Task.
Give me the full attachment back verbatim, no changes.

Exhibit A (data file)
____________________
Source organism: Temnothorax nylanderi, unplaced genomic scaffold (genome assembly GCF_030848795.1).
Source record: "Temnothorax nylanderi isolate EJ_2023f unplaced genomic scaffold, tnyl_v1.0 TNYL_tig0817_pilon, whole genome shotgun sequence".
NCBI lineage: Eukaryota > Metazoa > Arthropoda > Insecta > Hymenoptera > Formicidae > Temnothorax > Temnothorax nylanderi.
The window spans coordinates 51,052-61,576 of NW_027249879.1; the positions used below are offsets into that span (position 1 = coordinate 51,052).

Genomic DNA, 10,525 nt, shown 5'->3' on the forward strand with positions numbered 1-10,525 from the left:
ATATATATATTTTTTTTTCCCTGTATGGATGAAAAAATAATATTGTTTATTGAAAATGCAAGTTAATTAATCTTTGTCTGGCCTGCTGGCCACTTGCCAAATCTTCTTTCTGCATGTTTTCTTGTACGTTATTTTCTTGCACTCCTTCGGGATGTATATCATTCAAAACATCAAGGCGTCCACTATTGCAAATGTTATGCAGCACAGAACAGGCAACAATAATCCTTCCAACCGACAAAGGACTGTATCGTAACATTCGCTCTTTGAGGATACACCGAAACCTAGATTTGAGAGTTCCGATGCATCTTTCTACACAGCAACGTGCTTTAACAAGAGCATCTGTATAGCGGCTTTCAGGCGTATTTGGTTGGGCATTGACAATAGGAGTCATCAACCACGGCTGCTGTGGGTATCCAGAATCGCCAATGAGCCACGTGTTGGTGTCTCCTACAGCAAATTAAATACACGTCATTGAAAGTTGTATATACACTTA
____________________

Source organism: Temnothorax nylanderi, unplaced genomic scaffold (genome assembly GCF_030848795.1).
Source record: "Temnothorax nylanderi isolate EJ_2023f unplaced genomic scaffold, tnyl_v1.0 TNYL_tig0817_pilon, whole genome shotgun sequence".
NCBI lineage: Eukaryota > Metazoa > Arthropoda > Insecta > Hymenoptera > Formicidae > Temnothorax > Temnothorax nylanderi.
The window spans coordinates 51,052-61,576 of NW_027249879.1; the positions used below are offsets into that span (position 1 = coordinate 51,052).

Genomic DNA, 10,525 nt, shown 5'->3' on the forward strand with positions numbered 1-10,525 from the left:
ATATATATATTTTTTTTTCCCTGTATGGATGAAAAAATAATATTGTTTATTGAAAATGCAAGTTAATTAATCTTTGTCTGGCCTGCTGGCCACTTGCCAAATCTTCTTTCTGCATGTTTTCTTGTACGTTATTTTCTTGCACTCCTTCGGGATGTATATCATTCAAAACATCAAGGCGTCCACTATTGCAAATGTTATGCAGCACAGAACAGGCAACAATAATCCTTCCAACCGACAAAGGACTGTATCGTAACATTCGCTCTTTGAGGATACACCGAAACCTAGATTTGAGAGTTCCGATGCATCTTTCTACACAGCAACGTGCTTTAACAAGAGCATCTGTATAGCGGCTTTCAGGCGTATTTGGTTGGGCATTGACAATAGGAGTCATCAACCACGGCTGCTGTGGGTATCCAGAATCGCCAATGAGCCACGTGTTGGTGTCTCCTACAGCAAATTAAATACACGTCATTGAAAGTTGTATATACACTTA